That's why I separate the quotes into separate quotes, so I can respond to each part separately as needed. ('Course, though, it does make for many quotes in one post, and some here dislike that, but, oh well, it does work better that way.)

    Attached is a simple drawing of what I am explaining.

    If only one block wide, no top support required.

    If only one block high, not side support required.

    If more than one block high, side support is required.

    If more than one block wide, top support is required.

    Is that explained (with the attached drawing) any clearer?

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    Default Re: Code question - safety glazing

    EC Jerry, I need some time for some in-depth research on our glass block units project and promise to come back to it.
    BTW, I thoroughly inderstand your position so we shall see if there's any holes in it or its totally seaworthy?

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    Default Re: Code question - safety glazing

    WC Jerry,

    Hopefully no holes will develop very far from shore, I'm not a strong swimmer ... pushing off now ...

    "
    Everybody's talking at me.
    I don't hear a word they're saying,
    Only the echoes of my mind.
    People stopping staring,
    I can't see their faces,
    Only the shadows of their eyes.

    I'm going where the sun keeps shining
    Thru' the pouring rain,
    Going where the weather suits my clothes,
    Backing off of the North East wind,
    Sailing on summer breeze
    And skipping over the ocean like a stone.

    I'm going where the sun keeps shining
    Thru' the pouring rain,
    Going where the weather suits my clothes,
    Backing off of the North East wind,
    Sailing on summer breeze
    And skipping over the ocean like a stone
    "

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    Default Re: Code question - safety glazing

    EC Jerry, well I'm back and while waiting for my depo to start later I thought, "wait!" how do we know that glass block wall in my photo wasn't installed to 610.5 requirements and after perusing 610.5 in Vol 1; IRC Code Commentary 2006 I now feel reasonable certain (without actually seeing the construction) that the glass block enclosure meets applicable code. That is - if it was done per my attachment. There is no argument between us about it being a hazardous location due to being glass block, right? You ever try to break one of those units, they be tough!


    http://www.pittsburghcorning.com/literature/GB-230.pdf

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    Default Re: Code question - safety glazing

    Quote Originally Posted by Jerry McCarthy View Post
    how do we know that glass block wall in my photo wasn't installed to 610.5 requirements and after perusing 610.5 in Vol 1; IRC Code Commentary 2006 I now feel reasonable certain (without actually seeing the construction) that the glass block enclosure meets applicable code. That is - if it was done per my attachment.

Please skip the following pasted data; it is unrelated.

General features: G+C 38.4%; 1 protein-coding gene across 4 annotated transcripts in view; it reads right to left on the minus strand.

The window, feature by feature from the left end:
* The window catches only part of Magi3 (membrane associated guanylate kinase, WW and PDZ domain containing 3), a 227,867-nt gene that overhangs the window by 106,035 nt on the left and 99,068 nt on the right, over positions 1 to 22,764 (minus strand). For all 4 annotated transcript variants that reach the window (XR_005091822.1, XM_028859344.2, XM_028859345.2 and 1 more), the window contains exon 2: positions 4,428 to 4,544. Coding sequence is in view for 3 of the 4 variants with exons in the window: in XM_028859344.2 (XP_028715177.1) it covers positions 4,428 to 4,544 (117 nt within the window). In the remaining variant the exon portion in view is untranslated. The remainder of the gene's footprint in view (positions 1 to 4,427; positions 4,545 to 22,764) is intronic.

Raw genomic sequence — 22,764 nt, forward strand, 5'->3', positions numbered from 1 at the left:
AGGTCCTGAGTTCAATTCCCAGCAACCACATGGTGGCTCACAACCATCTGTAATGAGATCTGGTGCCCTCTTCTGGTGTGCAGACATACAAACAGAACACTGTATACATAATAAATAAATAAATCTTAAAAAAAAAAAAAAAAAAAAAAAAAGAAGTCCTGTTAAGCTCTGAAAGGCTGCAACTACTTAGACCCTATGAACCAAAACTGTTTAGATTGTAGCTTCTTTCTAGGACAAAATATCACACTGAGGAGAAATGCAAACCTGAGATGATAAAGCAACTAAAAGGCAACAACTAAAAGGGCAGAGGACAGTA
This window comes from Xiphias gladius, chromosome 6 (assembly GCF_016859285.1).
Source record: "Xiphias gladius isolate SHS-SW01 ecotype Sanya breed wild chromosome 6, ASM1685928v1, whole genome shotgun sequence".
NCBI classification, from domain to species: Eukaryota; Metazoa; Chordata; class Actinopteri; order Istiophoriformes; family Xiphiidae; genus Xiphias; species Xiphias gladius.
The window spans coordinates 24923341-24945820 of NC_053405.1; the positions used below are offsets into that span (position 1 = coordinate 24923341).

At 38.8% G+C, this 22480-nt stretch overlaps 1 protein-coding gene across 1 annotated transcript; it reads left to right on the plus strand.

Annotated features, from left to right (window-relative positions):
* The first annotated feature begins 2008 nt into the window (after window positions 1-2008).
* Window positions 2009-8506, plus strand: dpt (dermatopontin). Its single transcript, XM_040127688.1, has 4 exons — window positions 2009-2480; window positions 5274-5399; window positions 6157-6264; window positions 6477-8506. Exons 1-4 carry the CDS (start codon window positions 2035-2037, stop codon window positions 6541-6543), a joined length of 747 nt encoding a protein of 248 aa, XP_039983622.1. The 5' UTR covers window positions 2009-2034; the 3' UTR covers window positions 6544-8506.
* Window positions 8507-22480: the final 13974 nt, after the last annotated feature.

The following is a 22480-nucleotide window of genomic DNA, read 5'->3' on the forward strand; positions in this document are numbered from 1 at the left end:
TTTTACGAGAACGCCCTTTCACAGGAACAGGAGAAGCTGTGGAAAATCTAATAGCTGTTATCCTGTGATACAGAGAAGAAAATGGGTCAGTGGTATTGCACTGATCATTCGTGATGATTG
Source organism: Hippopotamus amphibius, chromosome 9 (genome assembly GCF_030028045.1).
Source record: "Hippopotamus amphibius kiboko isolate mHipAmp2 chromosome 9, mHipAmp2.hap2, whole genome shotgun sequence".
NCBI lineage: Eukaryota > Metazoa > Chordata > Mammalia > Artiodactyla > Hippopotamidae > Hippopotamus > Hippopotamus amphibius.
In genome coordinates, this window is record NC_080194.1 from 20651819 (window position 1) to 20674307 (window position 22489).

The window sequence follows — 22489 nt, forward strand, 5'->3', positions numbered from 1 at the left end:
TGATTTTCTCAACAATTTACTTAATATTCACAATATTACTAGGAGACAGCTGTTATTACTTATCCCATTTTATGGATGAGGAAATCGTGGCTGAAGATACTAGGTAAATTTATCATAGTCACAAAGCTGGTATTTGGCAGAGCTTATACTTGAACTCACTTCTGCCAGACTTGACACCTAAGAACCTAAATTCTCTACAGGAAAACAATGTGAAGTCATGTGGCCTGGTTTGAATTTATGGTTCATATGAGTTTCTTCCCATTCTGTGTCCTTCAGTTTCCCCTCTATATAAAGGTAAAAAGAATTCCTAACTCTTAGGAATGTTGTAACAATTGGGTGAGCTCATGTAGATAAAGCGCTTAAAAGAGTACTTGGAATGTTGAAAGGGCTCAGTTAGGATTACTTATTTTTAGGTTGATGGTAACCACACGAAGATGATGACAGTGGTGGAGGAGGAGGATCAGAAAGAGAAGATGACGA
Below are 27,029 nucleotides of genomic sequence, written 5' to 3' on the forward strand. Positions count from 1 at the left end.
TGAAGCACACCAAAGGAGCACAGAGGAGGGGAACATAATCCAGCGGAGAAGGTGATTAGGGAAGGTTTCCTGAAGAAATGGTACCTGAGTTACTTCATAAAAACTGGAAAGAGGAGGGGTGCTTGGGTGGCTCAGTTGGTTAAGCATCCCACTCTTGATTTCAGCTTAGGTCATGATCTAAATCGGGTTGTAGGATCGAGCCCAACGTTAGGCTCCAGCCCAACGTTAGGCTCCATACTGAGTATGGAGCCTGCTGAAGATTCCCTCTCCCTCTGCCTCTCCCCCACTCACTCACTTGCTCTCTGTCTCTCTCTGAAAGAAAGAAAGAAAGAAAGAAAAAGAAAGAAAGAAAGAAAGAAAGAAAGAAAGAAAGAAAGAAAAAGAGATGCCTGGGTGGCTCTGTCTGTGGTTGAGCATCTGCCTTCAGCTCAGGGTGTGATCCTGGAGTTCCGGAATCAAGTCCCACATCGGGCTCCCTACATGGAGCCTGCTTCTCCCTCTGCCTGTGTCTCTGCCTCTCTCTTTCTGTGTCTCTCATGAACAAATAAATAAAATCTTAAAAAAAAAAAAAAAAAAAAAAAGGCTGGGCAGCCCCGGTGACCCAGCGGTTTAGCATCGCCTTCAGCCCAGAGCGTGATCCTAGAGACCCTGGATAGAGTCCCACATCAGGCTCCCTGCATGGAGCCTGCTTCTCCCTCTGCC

http://www.pittsburghcorning.com/literature/GB-230.pdf
    Your attachment confirms that the glass block in the photo *does not meet* R610.5, mainly because of R610.5.2 Lateral Support.

    2006 IRC. (underlining is mine)

    - R610.5 Panel support.
    Glass unit masonry panels shall conform to the support requirements of this section.


    Commentary (2003, I don't have the 2006)
    - Structural members supporting glass-unit masonry panels must meet the deflection limit of this section in order to minimize the potential for cracking in the glass panels. Lateral support is required for the top and sides of panels and may be accomplished by anchors or channel-type restraints.

    - R610.5.2 Lateral support.



    Glass unit masonry panels shall be laterally supported along the top and sides of the panel. Lateral supports for glass unit masonry panels shall be designed to resist a minimum of 200 pounds per lineal feet (2918 N/m) of panel, or the actual applied loads, whichever is greater. Except for single unit panels, lateral support shall be provided by panel anchors along the top and sides spaced a maximum of 16 inches (406 mm) on center or by channel-type restraints. Single unit panels shall be supported by channel-type restraints.

    - - Exceptions:
    - - - 1. Lateral support is not required at the top of panels that are one unit wide.
    - - - 2. Lateral support is not required at the sides of panels that are one unit high.

    Commentary
    -



    See the commentary for Section R610.5.


    Okay, now for me to ask you a couple of questions:

    - 1) Where are the required top and side lateral support anchors?

    - 2) Does that panel look like it will resist 200 pounds per linear foot of panel?

    By the way, I'm part Irish too, ... and part English, part Scottish, part German, part 'good old American from the Mayflower', part ...




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    Default Re: Code question - safety glazing